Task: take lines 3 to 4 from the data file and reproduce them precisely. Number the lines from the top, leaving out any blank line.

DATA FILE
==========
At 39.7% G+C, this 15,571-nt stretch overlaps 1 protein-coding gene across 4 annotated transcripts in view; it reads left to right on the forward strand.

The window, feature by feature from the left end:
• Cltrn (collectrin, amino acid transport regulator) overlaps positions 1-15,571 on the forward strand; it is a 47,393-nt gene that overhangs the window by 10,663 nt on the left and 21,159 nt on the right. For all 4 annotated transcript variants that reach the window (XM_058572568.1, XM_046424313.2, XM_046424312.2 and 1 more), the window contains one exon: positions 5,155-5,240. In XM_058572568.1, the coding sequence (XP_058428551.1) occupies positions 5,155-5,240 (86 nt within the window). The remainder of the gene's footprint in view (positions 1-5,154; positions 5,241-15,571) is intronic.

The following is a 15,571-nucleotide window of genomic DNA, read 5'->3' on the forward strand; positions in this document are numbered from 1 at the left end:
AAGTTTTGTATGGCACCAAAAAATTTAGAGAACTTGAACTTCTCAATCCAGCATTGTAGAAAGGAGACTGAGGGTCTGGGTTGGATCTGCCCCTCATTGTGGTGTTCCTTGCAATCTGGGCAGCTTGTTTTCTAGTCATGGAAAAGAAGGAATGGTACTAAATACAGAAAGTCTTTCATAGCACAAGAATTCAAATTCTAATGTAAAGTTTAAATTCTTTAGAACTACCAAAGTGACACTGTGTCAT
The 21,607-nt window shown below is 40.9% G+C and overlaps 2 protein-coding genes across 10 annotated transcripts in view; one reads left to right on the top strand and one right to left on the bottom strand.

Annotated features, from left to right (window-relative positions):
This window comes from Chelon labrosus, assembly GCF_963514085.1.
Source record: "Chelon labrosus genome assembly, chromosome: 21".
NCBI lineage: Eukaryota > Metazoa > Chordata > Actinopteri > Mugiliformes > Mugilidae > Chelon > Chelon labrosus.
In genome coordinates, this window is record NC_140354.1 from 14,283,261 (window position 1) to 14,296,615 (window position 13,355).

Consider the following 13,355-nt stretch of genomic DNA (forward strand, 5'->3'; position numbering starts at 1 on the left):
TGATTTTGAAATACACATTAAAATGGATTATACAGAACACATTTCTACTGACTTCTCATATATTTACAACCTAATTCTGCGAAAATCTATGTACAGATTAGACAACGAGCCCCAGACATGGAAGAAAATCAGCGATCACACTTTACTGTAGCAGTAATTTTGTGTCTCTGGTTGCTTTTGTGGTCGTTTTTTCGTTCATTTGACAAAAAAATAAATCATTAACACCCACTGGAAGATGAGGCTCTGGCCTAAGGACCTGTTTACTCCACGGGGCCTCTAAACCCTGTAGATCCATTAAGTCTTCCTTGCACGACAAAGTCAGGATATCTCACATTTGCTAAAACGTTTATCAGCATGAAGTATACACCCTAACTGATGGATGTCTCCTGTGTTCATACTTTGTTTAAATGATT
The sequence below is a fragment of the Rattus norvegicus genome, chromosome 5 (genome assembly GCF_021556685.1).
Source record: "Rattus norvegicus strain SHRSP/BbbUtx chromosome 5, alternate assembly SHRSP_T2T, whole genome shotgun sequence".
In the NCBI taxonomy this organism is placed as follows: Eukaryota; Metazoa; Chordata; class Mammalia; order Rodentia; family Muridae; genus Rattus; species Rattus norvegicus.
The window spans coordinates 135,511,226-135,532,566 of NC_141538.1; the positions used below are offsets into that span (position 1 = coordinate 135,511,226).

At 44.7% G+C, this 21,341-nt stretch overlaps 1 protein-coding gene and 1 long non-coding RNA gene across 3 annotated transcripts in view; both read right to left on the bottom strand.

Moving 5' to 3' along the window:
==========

• Cltrn (collectrin, amino acid transport regulator) overlaps positions 1-15,571 on the forward strand; it is a 47,393-nt gene that overhangs the window by 10,663 nt on the left and 21,159 nt on the right. For all 4 annotated transcript variants that reach the window (XM_058572568.1, XM_046424313.2, XM_046424312.2 and 1 more), the window contains one exon: positions 5,155-5,240. In XM_058572568.1, the coding sequence (XP_058428551.1) occupies positions 5,155-5,240 (86 nt within the window). The remainder of the gene's footprint in view (positions 1-5,154; positions 5,241-15,571) is intronic.

The following is a 15,571-nucleotide window of genomic DNA, read 5'->3' on the forward strand; positions in this document are numbered from 1 at the left end: